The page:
In pelagic regions of the oceans, where the sedimentation rate and supply of organic carbon is relatively low, most of the organic matter remineralization occurs through OSR and only a small fraction of mineralization is via methanogenesis. Under these conditions, sulfate reduction proceeds under organic matter limitation (Glombitza et al., 2015). This results in pore water profiles characterized by high SALP numbers (Figure 2, gray bars). On the other hand, sites with a high organic carbon flux to the seafloor results in excess methane diffusing upward and leads to low SALP numbers. In fact, methane-rich environments interestingly fall in a very narrow range of SALPs (see highlighted ‘seeps’ range, Figure 2). AOM-SR-dominated sites record maximum SALP values of ∼0.4 (Figure 2) and reflect the fact that these environments are not electron donor (methane) limited and thus have low reversibility (Antler et al., 2015). Indeed, low SALP appears to be universal for methane rich environments, regardless of the ambient temperature, water depth (or pressure), salinity and sedimentation rate (Antler et al., 2015; Feng et al., 2016). Therefore, it appears SALP may distinguish between OSR and AOM-SR, even when sulfate concentration profiles are similar in their sulfate penetration depth (Antler et al., 2014). Overall, this tool seems to be robust under different environmental conditions and a great potential for both modern and geological applications.
FIGURE 2. Slope of the apparent linear phase (SALP) measured in various environments. Note the broken axis between 3.5 and 10.5. Black bar indicates pure cultures of dissimilatory sulfate reducers, gray bars specify environments where methane is thought to play a minor role according to the reference. Green bars indicate environments where the presence and contribution of methane to the overall removal of sulfate is questionable. Red bars indicate environments that are thought to be methane dominated. Gray dashed line indicates the SALP measured in methane seeps. Triangle grading from black to red is meant to demonstrate the overall increase in methane in that specific environment. Data (Deusner et al., 2014)a, (Sivan et al., 2014)b, (Aharon and Fu, 2000)c, (Aharon and Fu, 2003)d, (Rubin-Blum et al., 2014)e, (Strauss et al., 2012)f, (Antler et al., 2013)g, (Aller et al., 2010)h, (Crémière et al., 2017)i, (Avrahamov et al., 2014)j, (Einsiedl et al., 2015)k, (Knossow et al., 2015)l, (Gilhooly et al., 2016)m, (Antler, 2012)n, (Gomes and Johnston, 2017)o, (Mandernack and Skei, 2003)p, (Mills et al., 2016)q, (Turchyn et al., 2006)r, (Turchyn et al., 2016)s, (Riedinger et al., 2010)t, (Böttcher et al., 1998)u, (Böttcher et al., 1999)v, (Böttcher et al., 2006)w, (Blake et al., 2006)x, (Turchyn et al., 2006)y, (Turchyn et al., 2016)z, (Wortmann et al., 2007)aa, (Antler et al., 2017)ab. ∗Indicates SALP values are calculated.
The Pessimism Phase
However, observations of low SALP in organic-rich, OSR-dominated sediments of marine mangroves (slope of 0.36 ±0.06; Crémière et al., 2017) questions the robustness of SALP to identify AOM-SR dominated environments. This suggests that low SALPs are not unique to AOM-SR in the environment. (Figure 2; green bars). To address this issue, we compiled SALP data from sites that are likely to be AOM-SR dominated as well as sites that are OSR dominated (Figure 2, red bars and green bars, respectively). It appears there is no significant difference in SALP between AOM-SR and some OSR dominated environments. This means that the SALP does not provide sufficient information to distinguish between these two processes.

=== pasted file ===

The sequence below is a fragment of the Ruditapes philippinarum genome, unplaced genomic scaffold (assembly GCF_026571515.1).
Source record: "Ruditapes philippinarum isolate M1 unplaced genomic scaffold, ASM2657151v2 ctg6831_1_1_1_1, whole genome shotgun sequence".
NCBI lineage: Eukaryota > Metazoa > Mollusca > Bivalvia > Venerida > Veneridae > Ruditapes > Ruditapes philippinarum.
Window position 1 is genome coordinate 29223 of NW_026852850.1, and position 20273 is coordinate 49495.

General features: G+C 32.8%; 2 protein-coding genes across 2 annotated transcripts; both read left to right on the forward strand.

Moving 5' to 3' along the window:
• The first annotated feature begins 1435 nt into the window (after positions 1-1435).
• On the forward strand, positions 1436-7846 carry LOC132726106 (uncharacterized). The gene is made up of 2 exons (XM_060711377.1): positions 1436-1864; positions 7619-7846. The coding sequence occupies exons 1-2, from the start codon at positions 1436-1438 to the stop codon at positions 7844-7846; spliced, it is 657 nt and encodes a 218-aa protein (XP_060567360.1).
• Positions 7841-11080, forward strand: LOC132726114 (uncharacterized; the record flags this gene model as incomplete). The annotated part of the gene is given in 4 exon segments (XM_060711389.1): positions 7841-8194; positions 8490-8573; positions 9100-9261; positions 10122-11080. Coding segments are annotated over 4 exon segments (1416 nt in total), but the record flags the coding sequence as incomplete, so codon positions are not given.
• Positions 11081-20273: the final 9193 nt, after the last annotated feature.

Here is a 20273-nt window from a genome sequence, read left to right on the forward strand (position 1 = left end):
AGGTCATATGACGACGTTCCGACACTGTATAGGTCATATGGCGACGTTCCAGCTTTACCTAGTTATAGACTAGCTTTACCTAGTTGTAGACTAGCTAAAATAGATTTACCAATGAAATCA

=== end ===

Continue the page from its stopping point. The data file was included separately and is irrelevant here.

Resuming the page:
Pure cultures of sulfate reducing microorganisms (Figure 2, black bar) are analogous in metabolic pathway to OSR in marine sediments and are useful to discuss the limits of SALP associated with this metabolism. They have been demonstrated to produce the entire range of SALPs observed in nature with the exception of pelagic sites (Figure 2; gray bars). In pure culture, a near zero SALP indicates the sulfur isotope discrimination of sulfate reduction is being expressed but not the oxygen isotope effect. An absence of oxygen isotope enrichment but presence of sulfur isotope enrichment can be explained if there is no kinetic isotope effect for oxygen, no back reaction of sulfur intermediates (only the entry of sulfate into the cell is reversible) or if the turnover times of the intracellular intermediate pools where oxygen equilibration can happen are so short that it simply is not expressed. Sulfite is the main sulfur intermediate which enables oxygen isotope exchange and does so in a matter of minutes (Betts and Voss, 1970; Horner and Connick, 2003; Müller et al., 2013; Wankel et al., 2014). Recent theoretical work on intracellular APS and sulfite concentrations has predicted sub-micromolar and millimolar levels respectively (Wing and Halevy, 2014) while measurements in pure cultures grown in batch suggest concentrations of around a hundred micromolar and ten micromolar respectively (Sim et al., 2017). In the first instance, (Wing and Halevy, 2014) assumed the reduction of APS and sulfite is coupled to the oxidation of menaquinone (a mildly reducing electron donor), forcing a high ratio of reduced to oxidized menaquinone to generate a favorable redox potential. This produces a low APS to sulfite ratio of 1:1000 and relatively high sulfite concentrations. Ultimately this results in the intracellular sulfite pool having a large turnover time and enable high oxygen isotope exchange. Contrarily, the measurements of (Sim et al., 2017) in (fast growing) batch cultures suggest the ratio of APS to sulfite is ∼10:1 with both having relatively low concentrations resulting in a fast turnover time and therefore, less oxygen isotope exchange. A calculation of the turnover times of sulfur within a cell under conditions which produce SALP close to 0 [cell-specific sulfate reduction rate ≈50 fmol/cell/day and assumptions on cellular and intracellular parameters; cell size = 1.5 × 10-18 m3, internal adenosine 5′ phosphosulfate concentration = 0.1–0.001 mM, internal sulfite concentration = 10 μM–10 mM (Wing and Halevy, 2014; Sim et al., 2017)] suggests the APS pool is turned over within a fraction of a second (<<1 s) and the sulfite pool in 0.03–30 s. In these conditions only partial oxygen isotope exchange can occur between sulfite and water. Naturally, as the cell specific sulfate reduction rates in the environment are 2–6 orders of magnitude lower than this calculation, e.g., (Holmkvist et al., 2011), turnover of intracellular metabolites increases from seconds to minutes or hours and the oxygen isotope effect becomes significant. These findings are also in agreement with the finding that low csSRR which produce large sulfur isotope fractionations (such as the ones observed in the environment) can only be driven by modestly negative electron carriers (i.e., menaquinone) whereas very negative electron carriers (i.e., ferredoxins) restrict the net fractionation to around < 22‰ (Wenk et al., 2017). In most cases, SALP is a direct consequence of these intracellular states. In addition, it is possible that the abundance of different sulfoxy isomers might have an effect on the rate of the isotopic exchange with water as well as on the magnitude of isotope fractionation (Müller et al., 2013; Wankel et al., 2014). These should be incorporated into a kinetic-thermodynamic model as it would enable oxygen isotope exchange to be quantified at the cellular level and be an important tool to predict metabolite cycling within sulfate reducing organisms. For environmental studies, it would allow testing whether cellular-level processes associated with OSR are a fair approximation of environmental observations. This should be a priority of future work.